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 Post subject: Re: snap oversteer and
PostPosted: June 18, 2016, 4:18 pm 
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Location: Fort Worth, Texas
Also snap oversteer isn't a given in a mid/rear engined Locost or any other car. It all goes back to set up.

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 Post subject: Re: snap oversteer and
PostPosted: June 18, 2016, 5:37 pm 
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Joined: August 19, 2014, 5:17 pm
Posts: 685
Location: England
jwestie15 wrote:
so I want to build a car that is somewhat like a lancia rally 037, and I want to use a honda b16 with a rotex centripetal supercharger, How does one counter snap over steer in a car with a mid mounted transverse engine?


Build and tune in some understeer thats effective before the dreaded snap oversteer. Its what all car makers do :)

Bob

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 Post subject: Re: snap oversteer and
PostPosted: June 19, 2016, 11:48 am 
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Joined: December 7, 2012, 8:28 am
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Location: Sarasota
Snap oversteer is usually caused by breaking hard and then attempting to turn too quickly. When you break the rear gets light and you could possibly lock the rear tires (or not). The grip on the rear tires is minimal due to little load however with most of the mass in the rear car, it then tries to overtake the front when the car attempts to turn. The easiest solution is to brake in a straight line.

A little bit of snap oversteer is desirable (for some) in an autocross car and I will regularly use the brakes to get the car to rotate quicker by getting loose, with practice it can be a lot of fun and a real crowd pleaser. To control it you brake and turn to get the rear end loose as it starts to rotate you accelerate. The weight then transfers to the rear and the rear grips. With a good setup and great timing this allows you to corner very quickly and accelerate hard out of the corner.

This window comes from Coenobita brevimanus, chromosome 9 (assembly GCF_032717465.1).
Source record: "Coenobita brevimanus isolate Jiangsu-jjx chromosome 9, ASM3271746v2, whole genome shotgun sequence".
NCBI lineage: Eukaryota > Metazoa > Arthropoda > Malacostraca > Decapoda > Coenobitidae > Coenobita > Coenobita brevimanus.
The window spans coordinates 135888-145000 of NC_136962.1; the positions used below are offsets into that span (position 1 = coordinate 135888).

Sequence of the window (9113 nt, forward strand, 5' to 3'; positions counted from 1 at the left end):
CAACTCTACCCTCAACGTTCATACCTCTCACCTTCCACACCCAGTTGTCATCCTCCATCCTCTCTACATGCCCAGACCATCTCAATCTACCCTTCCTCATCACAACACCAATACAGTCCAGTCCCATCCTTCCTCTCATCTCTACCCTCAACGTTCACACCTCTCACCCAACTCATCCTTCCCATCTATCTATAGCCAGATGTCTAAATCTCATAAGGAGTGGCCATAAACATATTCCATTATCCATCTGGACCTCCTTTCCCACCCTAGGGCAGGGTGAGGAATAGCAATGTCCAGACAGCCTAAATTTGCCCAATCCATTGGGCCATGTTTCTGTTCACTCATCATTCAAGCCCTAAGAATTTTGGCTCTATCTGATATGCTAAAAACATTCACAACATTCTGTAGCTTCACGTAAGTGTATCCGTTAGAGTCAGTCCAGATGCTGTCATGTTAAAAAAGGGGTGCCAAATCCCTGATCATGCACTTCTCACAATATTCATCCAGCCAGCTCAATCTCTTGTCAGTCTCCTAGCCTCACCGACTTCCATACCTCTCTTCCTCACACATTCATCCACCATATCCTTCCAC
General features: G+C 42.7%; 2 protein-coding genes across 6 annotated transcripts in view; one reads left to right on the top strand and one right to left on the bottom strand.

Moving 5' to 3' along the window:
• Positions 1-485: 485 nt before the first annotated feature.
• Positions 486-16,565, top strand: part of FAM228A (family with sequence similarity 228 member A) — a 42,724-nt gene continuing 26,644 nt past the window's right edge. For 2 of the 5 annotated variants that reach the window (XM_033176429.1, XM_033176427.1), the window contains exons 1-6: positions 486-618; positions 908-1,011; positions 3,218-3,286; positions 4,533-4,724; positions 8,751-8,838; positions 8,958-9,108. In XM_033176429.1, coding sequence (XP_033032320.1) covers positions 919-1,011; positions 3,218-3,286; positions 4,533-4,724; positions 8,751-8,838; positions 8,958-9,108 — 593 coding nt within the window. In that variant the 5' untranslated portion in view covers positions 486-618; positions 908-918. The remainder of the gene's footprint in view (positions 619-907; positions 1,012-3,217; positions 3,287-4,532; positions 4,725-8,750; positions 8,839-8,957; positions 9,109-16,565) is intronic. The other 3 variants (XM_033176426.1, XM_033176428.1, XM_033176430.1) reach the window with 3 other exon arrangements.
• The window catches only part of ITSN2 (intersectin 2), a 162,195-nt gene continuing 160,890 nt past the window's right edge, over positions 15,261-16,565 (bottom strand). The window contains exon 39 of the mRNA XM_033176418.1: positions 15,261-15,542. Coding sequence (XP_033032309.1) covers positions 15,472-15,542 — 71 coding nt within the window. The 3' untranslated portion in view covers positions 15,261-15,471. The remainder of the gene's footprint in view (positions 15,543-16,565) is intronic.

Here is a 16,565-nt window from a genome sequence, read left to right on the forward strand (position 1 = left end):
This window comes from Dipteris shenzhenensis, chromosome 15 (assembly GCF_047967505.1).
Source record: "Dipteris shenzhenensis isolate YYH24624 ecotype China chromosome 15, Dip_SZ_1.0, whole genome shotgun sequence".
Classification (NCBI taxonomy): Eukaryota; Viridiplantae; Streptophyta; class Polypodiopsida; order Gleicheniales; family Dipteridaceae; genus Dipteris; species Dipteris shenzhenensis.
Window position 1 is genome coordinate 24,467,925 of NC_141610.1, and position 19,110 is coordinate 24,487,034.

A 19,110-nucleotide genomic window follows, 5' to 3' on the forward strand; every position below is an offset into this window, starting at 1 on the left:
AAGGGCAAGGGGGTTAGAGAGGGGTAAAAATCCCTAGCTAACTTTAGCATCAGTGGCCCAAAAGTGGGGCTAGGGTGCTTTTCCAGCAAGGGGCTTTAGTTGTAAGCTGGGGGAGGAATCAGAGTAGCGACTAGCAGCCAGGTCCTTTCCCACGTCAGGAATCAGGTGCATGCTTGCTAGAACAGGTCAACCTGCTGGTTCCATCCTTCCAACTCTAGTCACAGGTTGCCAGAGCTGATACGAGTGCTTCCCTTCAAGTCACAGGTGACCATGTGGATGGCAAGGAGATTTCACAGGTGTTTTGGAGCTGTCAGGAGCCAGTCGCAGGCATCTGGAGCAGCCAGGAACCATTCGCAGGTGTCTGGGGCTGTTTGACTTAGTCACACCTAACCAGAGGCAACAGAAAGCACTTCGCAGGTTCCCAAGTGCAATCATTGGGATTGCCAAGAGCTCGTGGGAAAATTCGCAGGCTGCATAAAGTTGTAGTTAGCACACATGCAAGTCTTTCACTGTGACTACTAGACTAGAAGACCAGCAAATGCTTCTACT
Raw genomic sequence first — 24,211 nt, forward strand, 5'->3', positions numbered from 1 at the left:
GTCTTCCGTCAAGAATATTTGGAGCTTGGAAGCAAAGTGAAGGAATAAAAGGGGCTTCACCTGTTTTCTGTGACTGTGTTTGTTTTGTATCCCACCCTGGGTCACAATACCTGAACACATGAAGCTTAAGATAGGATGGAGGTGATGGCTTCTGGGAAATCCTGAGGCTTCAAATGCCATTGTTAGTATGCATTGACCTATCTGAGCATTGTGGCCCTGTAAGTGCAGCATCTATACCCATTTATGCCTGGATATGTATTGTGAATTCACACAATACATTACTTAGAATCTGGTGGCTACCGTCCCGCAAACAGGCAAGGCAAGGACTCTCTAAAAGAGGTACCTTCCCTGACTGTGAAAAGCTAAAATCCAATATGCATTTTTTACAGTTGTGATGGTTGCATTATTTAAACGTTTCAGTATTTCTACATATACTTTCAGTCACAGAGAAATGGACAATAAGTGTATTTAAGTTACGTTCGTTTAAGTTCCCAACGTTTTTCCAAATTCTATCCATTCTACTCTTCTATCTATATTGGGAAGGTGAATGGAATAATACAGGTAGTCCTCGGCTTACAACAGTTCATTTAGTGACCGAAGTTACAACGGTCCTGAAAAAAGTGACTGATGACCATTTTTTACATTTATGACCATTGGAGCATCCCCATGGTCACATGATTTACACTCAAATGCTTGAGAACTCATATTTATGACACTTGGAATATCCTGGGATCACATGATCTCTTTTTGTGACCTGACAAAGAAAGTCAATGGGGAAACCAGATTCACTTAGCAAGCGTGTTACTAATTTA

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 Post subject: Re: snap oversteer and
PostPosted: June 20, 2016, 2:55 am 
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Joined: January 25, 2016, 6:13 pm
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random thought I want to use a honda d16 (305 pounds!) for my engine mainly due to them being the lowest weight motor I can find that has a very sizable aftermarket how much would unequal length halfshafts in the rear be okay?


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 Post subject: Re: snap oversteer and
PostPosted: June 20, 2016, 8:38 am 
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Joined: April 23, 2006, 8:26 pm
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Location: SoCal
You'll be fine.

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Midlana book: Build this mid-engine Locost!, http://www.midlana.com/
Kimini book: Designing mid-engine cars using FWD drivetrains, http://www.kimini.com/book_info/


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 Post subject: Re: snap oversteer and
PostPosted: June 20, 2016, 8:11 pm 
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Joined: January 25, 2016, 6:13 pm
Posts: 38
okay so here is my concept 1.6 liter intercooled turbocharged honda powered dirt road crusher, 4 wheel McPherson struts(blasphemy I know but they can be made more durable, and more importantly lighter than dual wishbone) all with some GPR skin. I'm almost to a point where I can afford to do it financially as well as time wise. Im inspired by the toyota MR2 222d, the group S car that never was, the lancia 037 rallye, the mistrale open wheel Vtec build, and the Mcrae R4.